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Mixtape Madness: Saying Goodbye to LCD Soundsystem

Mar 29, 2011

Critically acclaimed dance-punk revisionaries LCD Soundsystem play their last string of shows this week, culminating in a massive farewell performance at Madison Square Garden. On this week’s tape, we say goodbye to James Murphy’s brainchild in our own way

lcd soundsystem live Mixtape Madness: Saying Goodbye to LCD Soundsystem

Goodbyes are always tough. Formulating the words to convey how you feel about someone and how much you’ll miss them requires a great deal of vulnerability, which is not the most fun emotion to let someone else see. Because we at Death and Taxes are no different then anyone else, we’re going to say goodbye to LCD Soundsystem through some great tunes that could say it way better than we could.

New Order – “Every Little Counts”

We open with a deep cut from New Order. The closing track off the underrated “Brotherhood,” “Every Little Counts” is a cheery synth ballad akin to Yaz’s “Only You,” but it carries with it a note of bittersweetness in the line, “I guess I should have known I’d end up on my own,” indicating a parting of ways. It would be a perfect wedding song for post punk loving couples if not for that line (and its chaotic ending), as the rest of the lyrics focus on devotion and how every single moment together is important. Much like LCD Soundystem’s career, from the opening noise of “Losing My Edge” to the understated cool breeze of “Home,” every second counted.

The Magnetic Fields – “How to Say Goodbye”

Stephin Merritt is an expert on love songs, probably because none of his songs are personal accounts of anything. Like a screenwriter, he enters the minds of his characters and gives them all distinct attributes pertaining to the story. In “How to Say Goodbye,” it’s from the perspective of a rejected lover where the only thing he or she has to say to about the other person is that they know how to make a memorable exit. In the case of LCD Soundsystem, they’re saying goodbye in New York’s biggest venue, playing to a sold out crowd, with one of their favorite bands, Liquid Liquid, opening. Not a bad farewell even if it did cause countless fans to overpay scalped stubhub prices.

Jeff Buckley – “Last Goodbye”

When it comes to goodbyes, no one said it better than Jeff Buckley. His biggest hit during his life, “Last Goodbye” remains one of the most dignified break up songs ever penned. The emotion in Buckley’s voice is palpable, starting with resignation before firing up to a yearning croon. James Murphy by no means plans to retire from music, but this week’s five night stand in New York will unfortunately be our last goodbye to deliver personally to him and his band.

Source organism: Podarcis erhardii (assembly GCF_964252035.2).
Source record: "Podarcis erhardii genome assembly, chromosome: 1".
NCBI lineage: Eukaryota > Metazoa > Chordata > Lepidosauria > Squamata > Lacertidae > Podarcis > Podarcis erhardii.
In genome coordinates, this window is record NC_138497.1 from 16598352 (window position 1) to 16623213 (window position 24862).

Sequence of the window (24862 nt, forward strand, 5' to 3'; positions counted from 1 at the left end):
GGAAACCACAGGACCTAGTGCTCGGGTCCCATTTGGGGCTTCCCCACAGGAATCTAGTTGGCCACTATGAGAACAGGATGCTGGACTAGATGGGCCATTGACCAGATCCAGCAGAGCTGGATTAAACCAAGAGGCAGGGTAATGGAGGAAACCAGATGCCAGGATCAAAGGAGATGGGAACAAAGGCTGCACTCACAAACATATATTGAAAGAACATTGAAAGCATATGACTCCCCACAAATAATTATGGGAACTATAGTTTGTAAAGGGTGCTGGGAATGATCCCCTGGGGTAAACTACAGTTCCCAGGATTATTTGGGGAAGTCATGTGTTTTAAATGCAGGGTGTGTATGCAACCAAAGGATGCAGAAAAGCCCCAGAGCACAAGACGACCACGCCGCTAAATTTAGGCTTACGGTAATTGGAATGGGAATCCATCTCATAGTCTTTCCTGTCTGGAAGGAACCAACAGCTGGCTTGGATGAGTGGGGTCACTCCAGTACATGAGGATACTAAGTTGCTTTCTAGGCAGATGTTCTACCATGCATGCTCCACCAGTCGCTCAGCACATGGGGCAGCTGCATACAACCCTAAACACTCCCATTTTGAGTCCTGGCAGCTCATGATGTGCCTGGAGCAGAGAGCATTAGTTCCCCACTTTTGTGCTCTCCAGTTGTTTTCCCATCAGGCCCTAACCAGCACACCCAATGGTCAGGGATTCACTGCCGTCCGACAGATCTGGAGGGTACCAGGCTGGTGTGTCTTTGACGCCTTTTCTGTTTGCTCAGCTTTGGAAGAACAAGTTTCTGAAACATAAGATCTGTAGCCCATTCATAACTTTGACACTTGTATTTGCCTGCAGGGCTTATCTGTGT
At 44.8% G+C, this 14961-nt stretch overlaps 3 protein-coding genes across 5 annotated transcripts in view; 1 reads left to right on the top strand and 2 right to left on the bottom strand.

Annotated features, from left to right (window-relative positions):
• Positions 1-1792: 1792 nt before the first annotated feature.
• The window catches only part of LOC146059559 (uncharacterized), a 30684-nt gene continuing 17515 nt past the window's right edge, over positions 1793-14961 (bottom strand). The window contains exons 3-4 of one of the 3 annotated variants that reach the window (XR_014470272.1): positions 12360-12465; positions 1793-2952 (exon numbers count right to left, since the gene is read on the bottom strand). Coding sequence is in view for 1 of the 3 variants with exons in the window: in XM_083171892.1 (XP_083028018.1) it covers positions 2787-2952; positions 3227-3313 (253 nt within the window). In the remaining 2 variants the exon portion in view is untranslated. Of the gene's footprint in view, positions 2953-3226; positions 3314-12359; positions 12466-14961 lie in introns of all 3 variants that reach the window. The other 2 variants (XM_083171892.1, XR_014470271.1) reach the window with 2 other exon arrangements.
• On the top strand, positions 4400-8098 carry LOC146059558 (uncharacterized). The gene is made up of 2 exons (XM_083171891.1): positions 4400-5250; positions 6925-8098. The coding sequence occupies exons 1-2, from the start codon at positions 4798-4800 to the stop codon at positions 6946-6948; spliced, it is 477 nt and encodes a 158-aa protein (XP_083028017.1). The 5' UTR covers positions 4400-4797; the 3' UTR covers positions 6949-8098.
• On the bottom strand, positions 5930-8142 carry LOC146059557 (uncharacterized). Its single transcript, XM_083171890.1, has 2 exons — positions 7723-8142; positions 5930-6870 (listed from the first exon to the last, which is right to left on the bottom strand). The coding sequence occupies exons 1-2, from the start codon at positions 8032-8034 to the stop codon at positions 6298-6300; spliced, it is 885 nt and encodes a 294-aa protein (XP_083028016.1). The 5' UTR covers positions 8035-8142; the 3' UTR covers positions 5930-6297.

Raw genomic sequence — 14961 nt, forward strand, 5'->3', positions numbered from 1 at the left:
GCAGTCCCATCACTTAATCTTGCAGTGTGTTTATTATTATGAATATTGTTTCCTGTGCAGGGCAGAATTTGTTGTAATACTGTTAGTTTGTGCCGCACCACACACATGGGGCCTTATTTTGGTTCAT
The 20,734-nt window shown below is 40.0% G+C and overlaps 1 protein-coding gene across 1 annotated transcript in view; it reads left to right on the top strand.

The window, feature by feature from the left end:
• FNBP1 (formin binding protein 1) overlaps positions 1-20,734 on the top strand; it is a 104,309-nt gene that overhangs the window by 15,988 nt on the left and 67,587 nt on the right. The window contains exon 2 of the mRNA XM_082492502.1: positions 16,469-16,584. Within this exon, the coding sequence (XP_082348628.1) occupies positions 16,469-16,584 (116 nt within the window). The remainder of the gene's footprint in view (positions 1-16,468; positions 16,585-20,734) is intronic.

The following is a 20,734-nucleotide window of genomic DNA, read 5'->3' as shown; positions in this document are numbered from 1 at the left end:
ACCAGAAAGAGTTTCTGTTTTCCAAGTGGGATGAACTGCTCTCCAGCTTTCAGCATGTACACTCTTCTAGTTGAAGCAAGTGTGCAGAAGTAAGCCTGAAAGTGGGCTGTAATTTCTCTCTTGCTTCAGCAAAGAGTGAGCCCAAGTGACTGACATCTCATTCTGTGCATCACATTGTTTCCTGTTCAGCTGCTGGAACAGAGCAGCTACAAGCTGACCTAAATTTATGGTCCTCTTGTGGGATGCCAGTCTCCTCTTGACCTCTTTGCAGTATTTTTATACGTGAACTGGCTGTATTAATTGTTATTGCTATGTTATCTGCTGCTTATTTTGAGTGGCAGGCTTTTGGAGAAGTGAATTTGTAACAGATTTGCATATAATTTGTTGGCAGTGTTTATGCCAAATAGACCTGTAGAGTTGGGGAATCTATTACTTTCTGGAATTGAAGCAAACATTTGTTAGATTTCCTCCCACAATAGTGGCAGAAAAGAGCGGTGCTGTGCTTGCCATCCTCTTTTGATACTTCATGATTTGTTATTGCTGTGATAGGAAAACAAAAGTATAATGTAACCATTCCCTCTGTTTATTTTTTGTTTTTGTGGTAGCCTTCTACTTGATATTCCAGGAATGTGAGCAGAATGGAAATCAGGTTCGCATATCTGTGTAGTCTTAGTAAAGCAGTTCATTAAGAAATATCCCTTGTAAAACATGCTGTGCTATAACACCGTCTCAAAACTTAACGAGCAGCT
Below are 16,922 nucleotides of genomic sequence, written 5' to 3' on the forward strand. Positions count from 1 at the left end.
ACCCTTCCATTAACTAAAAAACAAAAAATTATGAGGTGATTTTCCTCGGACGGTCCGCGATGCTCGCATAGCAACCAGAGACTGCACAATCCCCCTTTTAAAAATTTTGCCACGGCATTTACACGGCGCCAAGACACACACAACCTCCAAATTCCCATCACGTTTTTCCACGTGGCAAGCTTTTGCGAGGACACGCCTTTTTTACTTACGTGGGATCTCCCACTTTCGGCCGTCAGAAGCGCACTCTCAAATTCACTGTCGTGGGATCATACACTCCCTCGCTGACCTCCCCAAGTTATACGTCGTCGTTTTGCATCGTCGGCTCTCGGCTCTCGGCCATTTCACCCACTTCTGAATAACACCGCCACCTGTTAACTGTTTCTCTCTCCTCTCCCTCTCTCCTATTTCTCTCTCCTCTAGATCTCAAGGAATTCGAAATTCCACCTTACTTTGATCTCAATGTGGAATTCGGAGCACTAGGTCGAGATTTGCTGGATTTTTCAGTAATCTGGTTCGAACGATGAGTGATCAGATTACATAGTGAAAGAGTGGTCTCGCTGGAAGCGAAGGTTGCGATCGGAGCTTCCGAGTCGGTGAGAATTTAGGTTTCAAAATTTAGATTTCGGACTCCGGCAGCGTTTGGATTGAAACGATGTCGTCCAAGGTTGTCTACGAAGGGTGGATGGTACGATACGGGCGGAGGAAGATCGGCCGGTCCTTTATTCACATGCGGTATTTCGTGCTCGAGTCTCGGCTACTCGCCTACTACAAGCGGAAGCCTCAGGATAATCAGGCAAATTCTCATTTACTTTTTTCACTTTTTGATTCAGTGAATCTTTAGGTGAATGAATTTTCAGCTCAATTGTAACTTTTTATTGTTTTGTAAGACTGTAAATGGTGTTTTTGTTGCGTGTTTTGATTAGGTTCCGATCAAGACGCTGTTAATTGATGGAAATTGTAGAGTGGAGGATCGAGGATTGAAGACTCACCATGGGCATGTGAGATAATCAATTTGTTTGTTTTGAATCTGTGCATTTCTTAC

Blur – “Battery In Your Leg”

“A ballad for the good times.” Before Blur’s unexpected reunion single, “Fool’s Day,” last year, this song was the last recorded before Graham Coxon’s departure, making an already forlorn ballad even more despondent. Coxon’s clangy guitar plucks along like a ghost floating away from the band while the rest shuffle along in a broken slump. Luckily, Damon Albarn, Alex James, and Dave Rowntree managed to handle “Think Tank”‘s other 12 songs quite well by themselves, but Coxon’s absence was certainly felt and by using “Battery in Your Leg” as the album’s closing number, they clearly held at least some sentiment for their old friend. Said to be a song about the band, the lyrics seem to be directed right at Coxon, and for our relating it to LCD Soundsystem, a message aimed squarely at James Murphy – “don’t get up on the evil things/you ain’t coming back/but you could be with me/if you want to be.”

Orchestral Manoeuvres in the Dark – “She’s Leaving”

From their brilliant “Architecture & Morality” album, “She’s Leaving” was a testament to how human and beautiful synth-based pop songs could be. While James Murphy will most likely keep himself in our sights much like Jack White has already been doing since the announcement of the White Stripes’ split, one can only wonder about the rest of LCD’s arsenal, most particularly Nancy Whang. While the band has always been Murphy’s baby, Whang has always been the frequently visiting aunt. Having stuck by Murphy since his first single, in addition to her live synthesizer work, her backing vocals have been a quintessential element to the LCD catalog, whether it’s her shout outs on songs like “North American Scum” and “One Touch,” (the latter of which she co-wrote), or little rhythmic earworms like her schoolyard chant in “Get Innocuous!” She’ll always have the Juan MacLean, but for a lot of us, she’s leaving.